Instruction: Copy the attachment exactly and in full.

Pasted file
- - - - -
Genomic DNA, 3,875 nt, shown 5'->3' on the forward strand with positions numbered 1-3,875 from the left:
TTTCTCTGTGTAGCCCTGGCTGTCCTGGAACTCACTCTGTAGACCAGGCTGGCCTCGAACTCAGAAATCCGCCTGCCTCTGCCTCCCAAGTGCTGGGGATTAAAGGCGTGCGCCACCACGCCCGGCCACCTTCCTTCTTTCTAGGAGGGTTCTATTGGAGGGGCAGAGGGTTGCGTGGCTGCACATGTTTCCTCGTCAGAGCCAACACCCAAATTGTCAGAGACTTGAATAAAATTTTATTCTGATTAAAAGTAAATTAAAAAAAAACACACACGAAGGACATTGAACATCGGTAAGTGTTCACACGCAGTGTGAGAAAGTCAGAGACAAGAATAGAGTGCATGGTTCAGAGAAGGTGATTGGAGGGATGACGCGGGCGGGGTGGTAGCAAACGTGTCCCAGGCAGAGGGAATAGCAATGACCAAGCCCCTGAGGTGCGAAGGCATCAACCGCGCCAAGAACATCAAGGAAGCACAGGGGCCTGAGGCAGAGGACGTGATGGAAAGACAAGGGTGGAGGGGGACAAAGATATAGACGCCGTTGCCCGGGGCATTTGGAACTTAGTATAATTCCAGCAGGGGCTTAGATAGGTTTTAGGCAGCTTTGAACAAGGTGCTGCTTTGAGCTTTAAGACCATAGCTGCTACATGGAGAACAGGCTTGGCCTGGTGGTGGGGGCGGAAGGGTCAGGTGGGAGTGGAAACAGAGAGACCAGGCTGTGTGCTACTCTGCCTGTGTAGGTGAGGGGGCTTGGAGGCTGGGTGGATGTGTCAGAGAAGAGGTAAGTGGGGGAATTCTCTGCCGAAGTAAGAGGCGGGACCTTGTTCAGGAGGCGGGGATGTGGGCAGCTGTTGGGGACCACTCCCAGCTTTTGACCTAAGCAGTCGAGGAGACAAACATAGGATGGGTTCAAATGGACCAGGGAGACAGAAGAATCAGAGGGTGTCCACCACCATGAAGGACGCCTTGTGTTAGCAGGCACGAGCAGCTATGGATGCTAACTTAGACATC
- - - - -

Genomic DNA, 3,875 nt, shown 5'->3' on the forward strand with positions numbered 1-3,875 from the left:
TTTCTCTGTGTAGCCCTGGCTGTCCTGGAACTCACTCTGTAGACCAGGCTGGCCTCGAACTCAGAAATCCGCCTGCCTCTGCCTCCCAAGTGCTGGGGATTAAAGGCGTGCGCCACCACGCCCGGCCACCTTCCTTCTTTCTAGGAGGGTTCTATTGGAGGGGCAGAGGGTTGCGTGGCTGCACATGTTTCCTCGTCAGAGCCAACACCCAAATTGTCAGAGACTTGAATAAAATTTTATTCTGATTAAAAGTAAATTAAAAAAAAACACACACGAAGGACATTGAACATCGGTAAGTGTTCACACGCAGTGTGAGAAAGTCAGAGACAAGAATAGAGTGCATGGTTCAGAGAAGGTGATTGGAGGGATGACGCGGGCGGGGTGGTAGCAAACGTGTCCCAGGCAGAGGGAATAGCAATGACCAAGCCCCTGAGGTGCGAAGGCATCAACCGCGCCAAGAACATCAAGGAAGCACAGGGGCCTGAGGCAGAGGACGTGATGGAAAGACAAGGGTGGAGGGGGACAAAGATATAGACGCCGTTGCCCGGGGCATTTGGAACTTAGTATAATTCCAGCAGGGGCTTAGATAGGTTTTAGGCAGCTTTGAACAAGGTGCTGCTTTGAGCTTTAAGACCATAGCTGCTACATGGAGAACAGGCTTGGCCTGGTGGTGGGGGCGGAAGGGTCAGGTGGGAGTGGAAACAGAGAGACCAGGCTGTGTGCTACTCTGCCTGTGTAGGTGAGGGGGCTTGGAGGCTGGGTGGATGTGTCAGAGAAGAGGTAAGTGGGGGAATTCTCTGCCGAAGTAAGAGGCGGGACCTTGTTCAGGAGGCGGGGATGTGGGCAGCTGTTGGGGACCACTCCCAGCTTTTGACCTAAGCAGTCGAGGAGACAAACATAGGATGGGTTCAAATGGACCAGGGAGACAGAAGAATCAGAGGGTGTCCACCACCATGAAGGACGCCTTGTGTTAGCAGGCACGAGCAGCTATGGATGCTAACTTAGACATC